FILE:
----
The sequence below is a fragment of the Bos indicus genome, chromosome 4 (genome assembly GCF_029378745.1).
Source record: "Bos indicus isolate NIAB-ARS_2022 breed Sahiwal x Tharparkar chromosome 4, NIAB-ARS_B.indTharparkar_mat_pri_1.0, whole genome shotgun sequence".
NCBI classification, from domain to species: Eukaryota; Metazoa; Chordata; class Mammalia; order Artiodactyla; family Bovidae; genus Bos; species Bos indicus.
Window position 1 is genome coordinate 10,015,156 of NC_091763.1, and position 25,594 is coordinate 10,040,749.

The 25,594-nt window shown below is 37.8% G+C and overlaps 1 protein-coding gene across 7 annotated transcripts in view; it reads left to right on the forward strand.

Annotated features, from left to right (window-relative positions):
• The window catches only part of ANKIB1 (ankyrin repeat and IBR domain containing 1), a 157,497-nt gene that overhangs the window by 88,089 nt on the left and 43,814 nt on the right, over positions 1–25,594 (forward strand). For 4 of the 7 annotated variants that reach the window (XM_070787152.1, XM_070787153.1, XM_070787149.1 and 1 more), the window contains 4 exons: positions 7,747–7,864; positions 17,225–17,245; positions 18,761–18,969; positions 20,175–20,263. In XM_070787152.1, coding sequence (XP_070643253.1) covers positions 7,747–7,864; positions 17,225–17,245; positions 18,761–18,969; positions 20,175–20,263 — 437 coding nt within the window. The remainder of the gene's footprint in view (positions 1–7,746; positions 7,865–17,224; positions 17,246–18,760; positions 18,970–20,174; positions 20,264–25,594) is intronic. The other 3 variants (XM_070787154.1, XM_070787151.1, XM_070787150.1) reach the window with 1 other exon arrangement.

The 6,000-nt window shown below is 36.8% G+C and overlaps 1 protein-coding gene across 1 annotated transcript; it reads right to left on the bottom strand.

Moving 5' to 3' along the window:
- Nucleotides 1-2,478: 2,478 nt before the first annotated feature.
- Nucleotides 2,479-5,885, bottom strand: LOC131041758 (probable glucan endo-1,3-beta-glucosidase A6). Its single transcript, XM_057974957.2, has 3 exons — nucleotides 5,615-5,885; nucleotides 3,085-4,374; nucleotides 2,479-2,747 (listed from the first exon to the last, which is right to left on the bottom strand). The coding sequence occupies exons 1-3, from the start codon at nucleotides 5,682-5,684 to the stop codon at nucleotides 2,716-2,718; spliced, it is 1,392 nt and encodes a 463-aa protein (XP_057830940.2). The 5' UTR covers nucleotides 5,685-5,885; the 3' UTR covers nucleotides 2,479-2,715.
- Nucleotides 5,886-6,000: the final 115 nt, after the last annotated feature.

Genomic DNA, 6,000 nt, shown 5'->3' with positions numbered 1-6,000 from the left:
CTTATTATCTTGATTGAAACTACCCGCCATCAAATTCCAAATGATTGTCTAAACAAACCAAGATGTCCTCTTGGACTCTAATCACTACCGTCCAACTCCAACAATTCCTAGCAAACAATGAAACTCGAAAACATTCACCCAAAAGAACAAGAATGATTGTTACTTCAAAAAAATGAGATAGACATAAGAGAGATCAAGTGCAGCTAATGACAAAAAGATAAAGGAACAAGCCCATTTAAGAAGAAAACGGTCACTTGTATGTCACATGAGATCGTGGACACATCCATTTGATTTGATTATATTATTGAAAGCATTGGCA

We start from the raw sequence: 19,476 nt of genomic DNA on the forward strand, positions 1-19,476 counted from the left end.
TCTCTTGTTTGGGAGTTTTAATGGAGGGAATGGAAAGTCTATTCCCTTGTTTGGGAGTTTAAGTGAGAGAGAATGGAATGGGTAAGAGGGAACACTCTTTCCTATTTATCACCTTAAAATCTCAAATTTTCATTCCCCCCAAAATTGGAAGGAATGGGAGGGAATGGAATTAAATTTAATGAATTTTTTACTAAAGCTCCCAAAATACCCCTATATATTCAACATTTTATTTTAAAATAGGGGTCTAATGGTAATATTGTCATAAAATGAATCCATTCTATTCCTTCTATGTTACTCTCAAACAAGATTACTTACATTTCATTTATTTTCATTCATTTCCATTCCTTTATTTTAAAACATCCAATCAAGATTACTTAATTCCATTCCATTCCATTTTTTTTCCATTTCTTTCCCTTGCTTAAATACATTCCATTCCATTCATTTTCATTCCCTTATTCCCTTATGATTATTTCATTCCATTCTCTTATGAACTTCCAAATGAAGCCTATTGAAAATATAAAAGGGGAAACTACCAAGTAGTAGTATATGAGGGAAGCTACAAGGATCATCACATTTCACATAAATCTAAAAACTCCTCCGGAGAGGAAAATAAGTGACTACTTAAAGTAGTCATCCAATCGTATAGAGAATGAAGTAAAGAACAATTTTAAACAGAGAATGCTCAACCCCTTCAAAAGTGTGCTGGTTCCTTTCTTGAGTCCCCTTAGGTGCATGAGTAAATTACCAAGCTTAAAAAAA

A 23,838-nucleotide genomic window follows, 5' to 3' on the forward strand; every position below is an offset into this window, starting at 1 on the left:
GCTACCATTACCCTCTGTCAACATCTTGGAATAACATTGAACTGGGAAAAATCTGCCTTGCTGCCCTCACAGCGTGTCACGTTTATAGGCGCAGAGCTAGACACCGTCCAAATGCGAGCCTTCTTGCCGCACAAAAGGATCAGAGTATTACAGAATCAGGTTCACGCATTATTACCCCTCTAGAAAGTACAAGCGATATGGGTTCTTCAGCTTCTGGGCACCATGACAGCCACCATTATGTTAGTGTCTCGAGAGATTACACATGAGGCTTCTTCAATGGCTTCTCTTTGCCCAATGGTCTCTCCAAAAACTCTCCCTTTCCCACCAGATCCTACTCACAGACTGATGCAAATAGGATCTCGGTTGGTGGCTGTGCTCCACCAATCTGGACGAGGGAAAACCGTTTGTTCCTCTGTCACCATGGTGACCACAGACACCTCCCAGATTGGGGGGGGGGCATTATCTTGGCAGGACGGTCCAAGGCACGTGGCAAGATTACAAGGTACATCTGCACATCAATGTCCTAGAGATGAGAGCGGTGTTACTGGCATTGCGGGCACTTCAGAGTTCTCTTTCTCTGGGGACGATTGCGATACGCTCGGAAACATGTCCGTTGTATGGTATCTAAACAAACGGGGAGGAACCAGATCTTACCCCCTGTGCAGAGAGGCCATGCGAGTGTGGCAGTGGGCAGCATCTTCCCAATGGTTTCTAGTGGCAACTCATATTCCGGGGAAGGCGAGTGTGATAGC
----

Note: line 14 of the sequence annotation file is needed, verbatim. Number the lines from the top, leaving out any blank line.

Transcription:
CTTATTATCTTGATTGAAACTACCCGCCATCAAATTCCAAATGATTGTCTAAACAAACCAAGATGTCCTCTTGGACTCTAATCACTACCGTCCAACTCCAACAATTCCTAGCAAACAATGAAACTCGAAAACATTCACCCAAAAGAACAAGAATGATTGTTACTTCAAAAAAATGAGATAGACATAAGAGAGATCAAGTGCAGCTAATGACAAAAAGATAAAGGAACAAGCCCATTTAAGAAGAAAACGGTCACTTGTATGTCACATGAGATCGTGGACACATCCATTTGATTTGATTATATTATTGAAAGCATTGGCA